Stories for September 2002
PAY a visit to the Falkland Islands and you will invariably be told that Falkland Islanders are a well informed lot when it comes to local knowledge and current affairs.
But can we believe our own publicity?
Penguin News put it to the test this week and asked forty residents, including a few visitors, six questions about the Islands.
The Italian Parliament unanimously approved an all party resolution in support of Argentina promising to promote specific initiatives in the European Union and internationally.
Contrary to what was reported in the Argentine press a few days ago, Lady Thatcher will not be travelling to the Falklands next November when hundreds of British war veterans are expected to visit the Islands.
Argentine is suffering an unprecedented crisis and will end 2002 with a 16% drop in the country's Gross Domestic Product, GDP, according to the IMF report World Economic Prospects released during this year's annual assembly in Washington.
The European Commission will invest 48 million Euros to strengthen Mercosur in the framework of a program targeted to help build the home market, reinvigorate democratic institutions and the participation of the civil society.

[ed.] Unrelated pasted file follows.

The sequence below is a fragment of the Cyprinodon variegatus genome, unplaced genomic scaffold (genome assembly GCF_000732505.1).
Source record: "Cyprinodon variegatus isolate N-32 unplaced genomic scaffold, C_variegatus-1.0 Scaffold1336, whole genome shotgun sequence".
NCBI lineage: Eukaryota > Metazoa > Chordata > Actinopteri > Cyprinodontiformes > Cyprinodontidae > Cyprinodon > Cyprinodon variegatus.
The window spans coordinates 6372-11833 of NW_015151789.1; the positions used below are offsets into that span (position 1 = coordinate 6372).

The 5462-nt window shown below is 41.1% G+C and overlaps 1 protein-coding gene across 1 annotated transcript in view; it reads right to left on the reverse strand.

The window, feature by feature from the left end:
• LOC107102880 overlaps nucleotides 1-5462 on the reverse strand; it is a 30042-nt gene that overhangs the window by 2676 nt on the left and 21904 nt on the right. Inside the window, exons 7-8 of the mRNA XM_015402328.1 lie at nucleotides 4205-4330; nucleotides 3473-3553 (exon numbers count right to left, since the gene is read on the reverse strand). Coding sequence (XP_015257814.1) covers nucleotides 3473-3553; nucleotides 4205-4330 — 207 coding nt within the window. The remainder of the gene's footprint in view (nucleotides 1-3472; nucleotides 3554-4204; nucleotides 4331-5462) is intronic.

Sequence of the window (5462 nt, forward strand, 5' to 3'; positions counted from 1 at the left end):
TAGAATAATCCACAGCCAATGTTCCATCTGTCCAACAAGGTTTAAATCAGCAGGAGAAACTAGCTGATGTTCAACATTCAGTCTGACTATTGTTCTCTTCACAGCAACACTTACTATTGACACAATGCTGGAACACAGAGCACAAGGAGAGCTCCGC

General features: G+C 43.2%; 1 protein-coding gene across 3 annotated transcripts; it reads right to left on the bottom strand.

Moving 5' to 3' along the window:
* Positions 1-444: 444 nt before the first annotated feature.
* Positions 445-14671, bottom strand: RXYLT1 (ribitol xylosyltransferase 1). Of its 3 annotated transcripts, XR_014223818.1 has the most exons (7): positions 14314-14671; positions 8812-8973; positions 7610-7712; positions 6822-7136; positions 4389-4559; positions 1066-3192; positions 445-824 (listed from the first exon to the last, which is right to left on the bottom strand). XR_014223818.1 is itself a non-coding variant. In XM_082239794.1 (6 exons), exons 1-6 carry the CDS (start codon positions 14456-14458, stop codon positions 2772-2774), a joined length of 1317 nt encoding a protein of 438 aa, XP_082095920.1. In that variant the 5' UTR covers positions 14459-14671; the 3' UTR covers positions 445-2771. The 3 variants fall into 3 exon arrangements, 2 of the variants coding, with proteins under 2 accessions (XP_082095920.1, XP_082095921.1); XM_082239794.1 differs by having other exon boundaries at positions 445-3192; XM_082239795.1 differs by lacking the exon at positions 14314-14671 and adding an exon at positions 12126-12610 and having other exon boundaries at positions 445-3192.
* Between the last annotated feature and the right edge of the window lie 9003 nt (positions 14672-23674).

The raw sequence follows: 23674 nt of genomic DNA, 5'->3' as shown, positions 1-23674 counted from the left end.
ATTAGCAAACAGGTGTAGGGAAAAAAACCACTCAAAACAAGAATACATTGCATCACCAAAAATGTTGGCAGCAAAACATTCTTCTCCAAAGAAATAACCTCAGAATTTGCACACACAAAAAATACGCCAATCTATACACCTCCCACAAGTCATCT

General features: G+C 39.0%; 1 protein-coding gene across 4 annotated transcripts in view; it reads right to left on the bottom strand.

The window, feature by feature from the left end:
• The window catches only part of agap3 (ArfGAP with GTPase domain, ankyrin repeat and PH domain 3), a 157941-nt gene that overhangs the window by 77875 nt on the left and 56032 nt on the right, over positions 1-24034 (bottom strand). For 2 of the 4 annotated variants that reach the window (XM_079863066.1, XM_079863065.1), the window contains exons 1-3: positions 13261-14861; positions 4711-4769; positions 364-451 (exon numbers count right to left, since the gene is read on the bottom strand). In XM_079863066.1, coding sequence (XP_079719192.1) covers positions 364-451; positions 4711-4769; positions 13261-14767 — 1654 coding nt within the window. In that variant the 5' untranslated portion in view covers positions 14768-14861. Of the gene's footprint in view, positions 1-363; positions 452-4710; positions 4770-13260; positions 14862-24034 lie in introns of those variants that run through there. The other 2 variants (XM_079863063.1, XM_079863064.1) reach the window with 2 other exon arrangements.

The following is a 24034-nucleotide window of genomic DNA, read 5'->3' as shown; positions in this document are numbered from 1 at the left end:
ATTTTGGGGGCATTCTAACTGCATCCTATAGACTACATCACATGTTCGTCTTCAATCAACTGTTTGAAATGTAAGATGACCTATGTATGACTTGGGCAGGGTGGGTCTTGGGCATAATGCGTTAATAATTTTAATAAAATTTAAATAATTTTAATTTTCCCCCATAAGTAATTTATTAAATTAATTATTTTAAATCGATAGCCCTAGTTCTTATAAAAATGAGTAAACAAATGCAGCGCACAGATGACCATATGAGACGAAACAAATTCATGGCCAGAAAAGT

The Group of Seven, G7, of industrialized nations said in Washington it was committed to accelerate global economic growth in the coming months, in spite of some lingering risks.
Luiz Inacio Lula da Silva, Brazil's almost certain next president wrote in a column in an Argentine newspaper that Mercosur will be his administration's foreign policy priority if he's elected next October 6th.
Headlines: Johnston says 'sorry' for Argentina trip blunder / Falklands filming starts Saturday / New face new show / Sorry state of sewage / Sodexho lose value.
Titulares: Johnston se disculpa por la torpeza del viaje a Argentina / Filmación en Falklands comienza el sábado / Cara nueva, programa nuevo / Lamentable estado en
planta de saneamiento / Acciones de Sodexo caen.
The US Federal reserve decided this Tuesday to leave US interest rates unchanged at its lowest level in 41 years, but warned once again that the world's richest economy was at risk of further weakness particularly given heightened political tensions.